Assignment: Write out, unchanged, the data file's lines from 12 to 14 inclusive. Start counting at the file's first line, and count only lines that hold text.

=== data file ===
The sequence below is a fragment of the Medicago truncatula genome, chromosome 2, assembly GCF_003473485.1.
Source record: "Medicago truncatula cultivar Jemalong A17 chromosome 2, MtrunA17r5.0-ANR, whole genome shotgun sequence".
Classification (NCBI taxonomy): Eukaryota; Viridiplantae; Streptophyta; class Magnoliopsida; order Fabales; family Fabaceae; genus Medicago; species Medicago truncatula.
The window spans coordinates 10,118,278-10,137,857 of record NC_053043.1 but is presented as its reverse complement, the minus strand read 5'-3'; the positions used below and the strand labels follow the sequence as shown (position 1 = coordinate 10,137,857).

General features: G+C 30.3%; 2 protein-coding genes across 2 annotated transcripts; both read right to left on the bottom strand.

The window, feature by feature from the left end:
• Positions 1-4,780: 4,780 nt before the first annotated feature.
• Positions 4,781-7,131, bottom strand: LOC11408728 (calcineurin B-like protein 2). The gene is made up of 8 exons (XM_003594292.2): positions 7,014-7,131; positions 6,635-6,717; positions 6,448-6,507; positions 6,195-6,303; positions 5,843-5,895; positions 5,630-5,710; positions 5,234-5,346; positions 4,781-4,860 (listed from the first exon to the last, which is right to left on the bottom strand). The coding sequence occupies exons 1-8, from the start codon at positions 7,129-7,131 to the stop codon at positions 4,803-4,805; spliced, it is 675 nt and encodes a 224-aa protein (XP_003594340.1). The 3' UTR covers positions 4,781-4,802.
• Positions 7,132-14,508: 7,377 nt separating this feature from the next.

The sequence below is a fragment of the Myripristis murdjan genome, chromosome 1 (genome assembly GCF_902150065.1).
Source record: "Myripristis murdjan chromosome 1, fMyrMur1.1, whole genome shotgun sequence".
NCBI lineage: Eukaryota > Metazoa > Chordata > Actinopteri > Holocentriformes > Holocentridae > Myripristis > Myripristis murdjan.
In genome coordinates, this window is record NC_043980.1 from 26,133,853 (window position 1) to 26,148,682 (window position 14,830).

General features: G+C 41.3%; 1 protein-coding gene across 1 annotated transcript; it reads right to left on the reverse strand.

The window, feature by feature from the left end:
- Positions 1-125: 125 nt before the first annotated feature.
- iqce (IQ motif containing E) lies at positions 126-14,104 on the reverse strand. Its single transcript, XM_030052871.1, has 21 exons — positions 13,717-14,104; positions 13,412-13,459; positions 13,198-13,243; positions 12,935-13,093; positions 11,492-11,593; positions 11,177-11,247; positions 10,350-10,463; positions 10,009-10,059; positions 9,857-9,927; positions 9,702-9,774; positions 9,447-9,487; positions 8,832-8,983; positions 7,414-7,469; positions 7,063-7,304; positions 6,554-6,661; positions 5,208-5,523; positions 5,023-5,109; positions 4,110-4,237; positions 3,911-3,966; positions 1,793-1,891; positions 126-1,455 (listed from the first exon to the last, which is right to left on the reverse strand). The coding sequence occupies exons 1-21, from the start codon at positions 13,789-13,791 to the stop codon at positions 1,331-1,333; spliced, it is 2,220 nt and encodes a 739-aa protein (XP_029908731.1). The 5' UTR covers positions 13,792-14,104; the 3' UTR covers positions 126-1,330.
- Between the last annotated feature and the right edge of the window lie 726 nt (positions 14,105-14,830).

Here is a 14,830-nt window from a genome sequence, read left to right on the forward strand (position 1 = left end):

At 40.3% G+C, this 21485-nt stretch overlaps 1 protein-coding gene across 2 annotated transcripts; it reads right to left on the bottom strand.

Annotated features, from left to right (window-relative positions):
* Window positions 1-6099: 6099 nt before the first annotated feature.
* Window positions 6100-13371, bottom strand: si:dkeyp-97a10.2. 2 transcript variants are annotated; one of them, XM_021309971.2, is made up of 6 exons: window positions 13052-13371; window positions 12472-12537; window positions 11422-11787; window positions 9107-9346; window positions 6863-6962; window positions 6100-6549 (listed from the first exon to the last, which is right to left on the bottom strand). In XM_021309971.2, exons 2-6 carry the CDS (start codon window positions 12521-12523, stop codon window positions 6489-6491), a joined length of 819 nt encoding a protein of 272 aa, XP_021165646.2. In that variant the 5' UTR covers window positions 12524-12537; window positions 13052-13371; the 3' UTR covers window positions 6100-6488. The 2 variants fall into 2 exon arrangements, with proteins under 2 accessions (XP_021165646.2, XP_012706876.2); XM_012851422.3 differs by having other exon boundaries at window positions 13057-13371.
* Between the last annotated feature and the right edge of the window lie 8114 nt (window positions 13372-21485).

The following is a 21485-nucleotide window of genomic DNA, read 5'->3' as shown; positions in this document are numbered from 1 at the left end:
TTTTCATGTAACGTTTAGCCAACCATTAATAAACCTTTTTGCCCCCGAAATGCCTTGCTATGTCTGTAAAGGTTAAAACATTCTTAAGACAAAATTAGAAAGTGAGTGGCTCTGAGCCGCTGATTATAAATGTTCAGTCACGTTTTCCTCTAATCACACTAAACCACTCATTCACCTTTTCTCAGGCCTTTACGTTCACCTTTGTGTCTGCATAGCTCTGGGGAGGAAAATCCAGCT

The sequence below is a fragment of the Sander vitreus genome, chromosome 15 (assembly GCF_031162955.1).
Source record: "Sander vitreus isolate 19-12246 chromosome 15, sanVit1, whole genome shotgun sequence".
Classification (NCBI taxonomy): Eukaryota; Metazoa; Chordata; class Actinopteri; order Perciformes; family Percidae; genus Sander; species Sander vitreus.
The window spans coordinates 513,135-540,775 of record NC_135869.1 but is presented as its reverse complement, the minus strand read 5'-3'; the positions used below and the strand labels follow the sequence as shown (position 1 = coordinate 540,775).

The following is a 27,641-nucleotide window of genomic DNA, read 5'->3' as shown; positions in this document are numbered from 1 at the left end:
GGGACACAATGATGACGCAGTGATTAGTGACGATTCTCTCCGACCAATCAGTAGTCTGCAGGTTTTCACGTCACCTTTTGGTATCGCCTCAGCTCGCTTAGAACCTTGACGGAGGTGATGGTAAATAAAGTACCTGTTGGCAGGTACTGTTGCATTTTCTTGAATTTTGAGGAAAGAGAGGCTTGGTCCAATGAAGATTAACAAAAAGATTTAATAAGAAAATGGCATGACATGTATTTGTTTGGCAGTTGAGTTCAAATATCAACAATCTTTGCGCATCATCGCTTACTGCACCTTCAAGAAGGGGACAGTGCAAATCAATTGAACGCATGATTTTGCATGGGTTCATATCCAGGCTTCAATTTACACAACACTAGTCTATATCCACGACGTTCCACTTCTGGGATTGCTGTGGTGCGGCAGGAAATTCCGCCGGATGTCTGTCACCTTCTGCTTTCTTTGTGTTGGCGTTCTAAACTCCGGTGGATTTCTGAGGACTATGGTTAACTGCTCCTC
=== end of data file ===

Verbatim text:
NCBI lineage: Eukaryota > Metazoa > Chordata > Actinopteri > Holocentriformes > Holocentridae > Myripristis > Myripristis murdjan.
In genome coordinates, this window is record NC_043980.1 from 26,133,853 (window position 1) to 26,148,682 (window position 14,830).

General features: G+C 41.3%; 1 protein-coding gene across 1 annotated transcript; it reads right to left on the reverse strand.